Friday, January 25, 2008

The Afterlife of Cell Phones

Cell phones are everywhere. But what happens to the old ones after they've been replaced?

A detailed article titled The Afterlife of Cell Phones in the New York Times explains a lot. Also a video and site called The Secret Life of Cell Phones is also quite informative.

This is a big problem in our gadget-obsessed society because everyone wants the latest one as a status symbol without thinking about the consequences. People have to find ways to feel good about themselves other than buying everything.

9 comments:

BBC said...

I was stupid enough to buy a cell phone once. Only used it about four times in two years. So I stopped buying minutes for it and just keep it in case I need to make a 911 call.

After the battery dies I'll take it to Radio Shack so they can recycle it. And I won't replace it.

Izrail said...

Thanks for this post. I find the cell phone culture rather disturbing, honestly. I don't understand people's need for a new phone every 12 months. I've had the same phone for about three years now and don't plan to replace it anytime soon. But when I do decide to replace it (probably when it stops working), I plan to recycle it at my local PetSmart. They have a program where you pick up mailing envelopes at the store and mail in cell phones and ink cartridges for recycling and they use the money to help homeless pets. What a concept. You mean I can recycle and save kitties?! Sweet!

prcizmadia said...

Excellent post... this issue definitely needs attention. Back home, there is a program where you can turn in old and functional phones to be refurbished and turned over to women in domestic violence shelters. I think that's a great way to keep them from the bin... but long term, design changes and easier recycling NEEDS to be made available.

BBC said...

I got my electric bill today. $71.37. Pretty darn hard to get off the grid when I can get heat and lights that cheap.

I can't make heat and lights that cheap in a green way. If I had a small stream on my place I could, but I don't. Sigh.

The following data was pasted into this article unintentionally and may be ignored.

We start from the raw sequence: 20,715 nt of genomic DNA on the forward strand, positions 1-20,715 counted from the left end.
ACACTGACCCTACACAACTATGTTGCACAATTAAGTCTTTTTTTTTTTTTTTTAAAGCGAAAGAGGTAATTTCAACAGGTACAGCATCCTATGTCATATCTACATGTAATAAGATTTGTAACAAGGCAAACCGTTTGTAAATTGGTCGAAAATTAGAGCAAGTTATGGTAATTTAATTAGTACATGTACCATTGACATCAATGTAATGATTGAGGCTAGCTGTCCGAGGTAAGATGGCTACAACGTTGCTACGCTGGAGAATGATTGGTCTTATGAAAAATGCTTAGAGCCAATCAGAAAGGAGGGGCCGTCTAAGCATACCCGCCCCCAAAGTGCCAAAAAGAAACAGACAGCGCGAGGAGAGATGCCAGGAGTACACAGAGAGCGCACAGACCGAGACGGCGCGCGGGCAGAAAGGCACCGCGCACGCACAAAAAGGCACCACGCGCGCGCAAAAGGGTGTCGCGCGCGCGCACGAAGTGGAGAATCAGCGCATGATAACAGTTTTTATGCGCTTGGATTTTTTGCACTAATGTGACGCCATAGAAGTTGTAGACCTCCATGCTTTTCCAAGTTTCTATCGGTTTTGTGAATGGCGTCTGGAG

grandmatexas said...

An article in National Geographic told about the electronic waste that is going overseas and disassembled by children, exposing them to mercury and other toxins.
At what price, gadgets?

www.watchgrandmaonduty.blogspot.com

FeButterfly said...

BBC, too bad about the electric bill. Hopefully you're not charging your gadgets :)

I have made posts about e-waste in the past so if you come around Grandma Texas you can find them.

Thanks to everyone for the comments. I appreciate hearing from all of you.

Ian said...

I give my old cellphones to the local abused women shelter. They give them to woman who can't afford a cell phone but may need one to call 911 on if they need help and can't get to house phone.

After that though I guess it will go to a recycling place. Although I worry after that it will just go to a digital garbage heap in China...

http://thewebisweird.blogspot.com/

sarah friend said...

This is an issue I never understood either. It seems all of my friends have the new 'blackberry' or 'chocolate' phone. I wait curiously to see who will have the new iPhone next week . . . but it seems like all this new technology is alway running into errors and breaking on them.

My cell phone is so old I inherited it from my grandfather . . . but if I've dropped it once, I've dropped it a hundred times. Guess what? Still works.

Reverse Cell Phone Lookup said...

Cell phones *can* be incredibly useful but when they come to the end of their lives, they are no more use than a house brick. Make sure you recycle them as much as possible.